the peak ski season.  During the Olympics, this region was host
to an estimated 1,500 athletes, 7,000 journalists and a million
spectators.  The games left behind substantial environmental
impacts and economic bankruptcy for 4 out of the 13 Olympic
villages.  Although village residents benefitted in terms of
improved infrastructure, the large amounts invested by local
governments has not been recaptured due to lower than expected
tourism rates.  In the end, the environment of the Alps was
irreparably marred by the Olympic games in Albertville.  The
clearing of land for the games was extensive:  

     "In Les Arcs, 7 million cubic feet of Alpine rock was
     dynamited to make way for the Olympic high-speed
     downhill course.  To build an aerial cableway between
     Brides-les-Bains in the valley and Meribel...a mile-
     long stretch of woodland was rigorously cleared of
     trees.  Entire mountain sides were blasted away for
     access roads and parking lots."  

     In other instances, event sites such as LaPlagne, home to
the bobsled course, were continually threatened with
environmental harm.  The bobsled course, built on unstable ground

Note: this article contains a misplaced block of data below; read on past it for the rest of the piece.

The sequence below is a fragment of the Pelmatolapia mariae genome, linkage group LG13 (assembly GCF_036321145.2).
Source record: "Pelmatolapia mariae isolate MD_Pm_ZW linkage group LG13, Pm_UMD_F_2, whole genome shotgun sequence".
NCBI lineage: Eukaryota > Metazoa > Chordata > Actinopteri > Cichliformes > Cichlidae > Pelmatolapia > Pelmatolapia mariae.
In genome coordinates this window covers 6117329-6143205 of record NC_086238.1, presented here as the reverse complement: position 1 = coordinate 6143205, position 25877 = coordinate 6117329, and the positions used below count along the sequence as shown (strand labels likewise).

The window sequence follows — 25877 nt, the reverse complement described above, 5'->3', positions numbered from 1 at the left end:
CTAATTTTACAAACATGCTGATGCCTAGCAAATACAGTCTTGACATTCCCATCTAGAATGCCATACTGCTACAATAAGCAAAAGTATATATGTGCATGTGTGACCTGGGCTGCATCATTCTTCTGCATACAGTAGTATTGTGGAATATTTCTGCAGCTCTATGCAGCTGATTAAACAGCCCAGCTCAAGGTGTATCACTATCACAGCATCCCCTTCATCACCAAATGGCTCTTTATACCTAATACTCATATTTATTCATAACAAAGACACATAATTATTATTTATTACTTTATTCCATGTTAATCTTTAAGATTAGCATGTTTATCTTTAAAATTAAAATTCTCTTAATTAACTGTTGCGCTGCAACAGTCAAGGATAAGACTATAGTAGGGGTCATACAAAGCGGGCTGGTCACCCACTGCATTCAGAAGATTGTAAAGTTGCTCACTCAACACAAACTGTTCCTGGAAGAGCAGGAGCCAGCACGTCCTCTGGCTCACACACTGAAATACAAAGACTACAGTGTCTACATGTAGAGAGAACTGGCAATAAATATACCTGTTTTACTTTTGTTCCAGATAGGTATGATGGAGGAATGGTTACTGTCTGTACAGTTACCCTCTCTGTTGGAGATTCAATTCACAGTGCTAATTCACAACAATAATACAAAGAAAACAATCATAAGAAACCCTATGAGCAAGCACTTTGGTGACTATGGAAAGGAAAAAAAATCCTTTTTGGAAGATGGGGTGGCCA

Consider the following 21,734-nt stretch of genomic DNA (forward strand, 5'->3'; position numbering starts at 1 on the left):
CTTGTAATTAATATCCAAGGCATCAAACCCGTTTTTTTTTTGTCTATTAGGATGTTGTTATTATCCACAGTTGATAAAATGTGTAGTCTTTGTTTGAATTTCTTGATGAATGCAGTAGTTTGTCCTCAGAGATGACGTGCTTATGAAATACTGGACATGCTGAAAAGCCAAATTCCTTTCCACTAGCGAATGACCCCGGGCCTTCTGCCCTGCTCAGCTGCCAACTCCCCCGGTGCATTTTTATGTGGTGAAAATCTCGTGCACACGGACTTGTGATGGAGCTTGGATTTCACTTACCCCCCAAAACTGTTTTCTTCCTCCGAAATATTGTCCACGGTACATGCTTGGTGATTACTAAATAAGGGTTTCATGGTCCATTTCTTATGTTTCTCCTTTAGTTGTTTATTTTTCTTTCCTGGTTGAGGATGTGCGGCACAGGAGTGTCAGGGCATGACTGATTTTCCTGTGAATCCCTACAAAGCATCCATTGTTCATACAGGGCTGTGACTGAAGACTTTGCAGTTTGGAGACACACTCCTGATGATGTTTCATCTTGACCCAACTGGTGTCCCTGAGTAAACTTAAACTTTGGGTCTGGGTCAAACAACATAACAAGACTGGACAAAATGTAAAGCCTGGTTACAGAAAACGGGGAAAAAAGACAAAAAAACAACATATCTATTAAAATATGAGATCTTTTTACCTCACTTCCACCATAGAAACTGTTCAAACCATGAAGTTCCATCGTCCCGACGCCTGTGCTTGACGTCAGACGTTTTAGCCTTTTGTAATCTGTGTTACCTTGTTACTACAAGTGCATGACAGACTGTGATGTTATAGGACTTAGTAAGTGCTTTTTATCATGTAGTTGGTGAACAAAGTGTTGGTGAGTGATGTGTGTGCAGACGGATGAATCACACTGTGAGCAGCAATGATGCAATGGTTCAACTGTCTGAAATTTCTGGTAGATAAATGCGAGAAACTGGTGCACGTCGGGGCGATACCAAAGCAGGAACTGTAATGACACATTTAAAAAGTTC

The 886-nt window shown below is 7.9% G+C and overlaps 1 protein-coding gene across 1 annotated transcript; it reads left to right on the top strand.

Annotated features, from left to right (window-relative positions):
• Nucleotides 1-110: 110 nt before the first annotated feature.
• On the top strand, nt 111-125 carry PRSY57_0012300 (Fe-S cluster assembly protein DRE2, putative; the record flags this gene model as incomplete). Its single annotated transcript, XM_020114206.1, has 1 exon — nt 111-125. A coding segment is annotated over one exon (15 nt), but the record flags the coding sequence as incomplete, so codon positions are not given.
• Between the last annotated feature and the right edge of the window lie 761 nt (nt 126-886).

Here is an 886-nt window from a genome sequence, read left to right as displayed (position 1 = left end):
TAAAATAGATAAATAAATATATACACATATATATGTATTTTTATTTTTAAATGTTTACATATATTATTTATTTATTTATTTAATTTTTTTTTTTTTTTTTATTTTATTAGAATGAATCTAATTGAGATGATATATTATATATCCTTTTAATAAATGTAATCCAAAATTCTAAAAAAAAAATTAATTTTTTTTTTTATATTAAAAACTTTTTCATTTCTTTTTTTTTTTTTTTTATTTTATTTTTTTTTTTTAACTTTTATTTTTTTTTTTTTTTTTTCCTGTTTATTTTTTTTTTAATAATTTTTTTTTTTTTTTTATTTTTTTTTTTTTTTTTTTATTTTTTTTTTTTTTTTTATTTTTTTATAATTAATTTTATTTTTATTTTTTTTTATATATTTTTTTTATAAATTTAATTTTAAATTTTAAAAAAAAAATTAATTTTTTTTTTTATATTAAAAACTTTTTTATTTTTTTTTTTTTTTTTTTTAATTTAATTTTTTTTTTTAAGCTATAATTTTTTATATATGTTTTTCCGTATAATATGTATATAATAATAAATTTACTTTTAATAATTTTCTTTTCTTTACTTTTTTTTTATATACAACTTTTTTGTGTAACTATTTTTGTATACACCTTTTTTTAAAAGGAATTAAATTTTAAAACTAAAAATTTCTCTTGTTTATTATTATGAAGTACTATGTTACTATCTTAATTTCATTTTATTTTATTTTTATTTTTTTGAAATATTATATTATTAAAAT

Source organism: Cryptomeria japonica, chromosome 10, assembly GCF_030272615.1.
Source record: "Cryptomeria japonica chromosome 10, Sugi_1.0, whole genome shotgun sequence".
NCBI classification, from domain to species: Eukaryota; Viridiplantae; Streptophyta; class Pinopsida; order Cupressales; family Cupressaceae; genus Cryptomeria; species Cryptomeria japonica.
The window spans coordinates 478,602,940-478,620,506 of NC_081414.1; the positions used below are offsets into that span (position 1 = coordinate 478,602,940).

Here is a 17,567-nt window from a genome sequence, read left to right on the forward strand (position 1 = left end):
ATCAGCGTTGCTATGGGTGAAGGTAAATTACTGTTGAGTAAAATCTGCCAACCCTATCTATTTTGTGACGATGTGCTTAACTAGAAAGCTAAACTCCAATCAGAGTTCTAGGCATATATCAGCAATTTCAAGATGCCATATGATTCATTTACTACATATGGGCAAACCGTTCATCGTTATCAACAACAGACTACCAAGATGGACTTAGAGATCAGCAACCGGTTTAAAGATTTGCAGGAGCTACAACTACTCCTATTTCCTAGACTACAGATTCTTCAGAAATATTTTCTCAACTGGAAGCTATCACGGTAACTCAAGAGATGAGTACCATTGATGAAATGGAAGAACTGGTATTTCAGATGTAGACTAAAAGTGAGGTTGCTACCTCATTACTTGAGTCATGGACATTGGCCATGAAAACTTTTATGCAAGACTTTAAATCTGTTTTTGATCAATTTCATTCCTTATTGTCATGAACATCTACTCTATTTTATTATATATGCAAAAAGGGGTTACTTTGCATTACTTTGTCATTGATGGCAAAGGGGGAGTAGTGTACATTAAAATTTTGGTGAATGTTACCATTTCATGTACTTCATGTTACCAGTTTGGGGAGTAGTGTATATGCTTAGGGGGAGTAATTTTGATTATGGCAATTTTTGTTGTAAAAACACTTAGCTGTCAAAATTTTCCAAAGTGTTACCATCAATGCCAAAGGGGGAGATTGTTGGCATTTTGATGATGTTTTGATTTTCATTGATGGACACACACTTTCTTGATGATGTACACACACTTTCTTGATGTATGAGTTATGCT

in an avalanche zone, was equipped with 50 miles of pipeline
carrying 45 tons of volatile ammonia to cool the track.  Another
persistent post-Games problem is the "profitability factor".  In
order for the resorts to be profitable, the tourist season needs
to be both busy and prolonged.  Hence, snow-making machines have
multiplied on the slopes, pesticides and herbicides are used in
the summer on the newly built golf courses, and finally, there
has been mounting pressure to allow more glacier skiing in
protected parks.

     The European Parliament warned that development in the Alps
was reaching the limits of being environmentally acceptable, and
noted furthermore that the 1992 winter Olympics in Albertville,
France caused "serious environmental damage."  This message came
too late for the residents and the environment of the Savoy. 
However, as a result of the numerous problems of municipal
governments, as well as protests from environmental groups, the
French government imposed a moratorium on building new ski
stations in the Alps for five years.

3.        Related Cases

     JUMBO case
     HIMALALY case
     EVEREST case

     Keyword Clusters         

     (1): Trade Product            = TOURism
     (2): Bio-geography            = COOL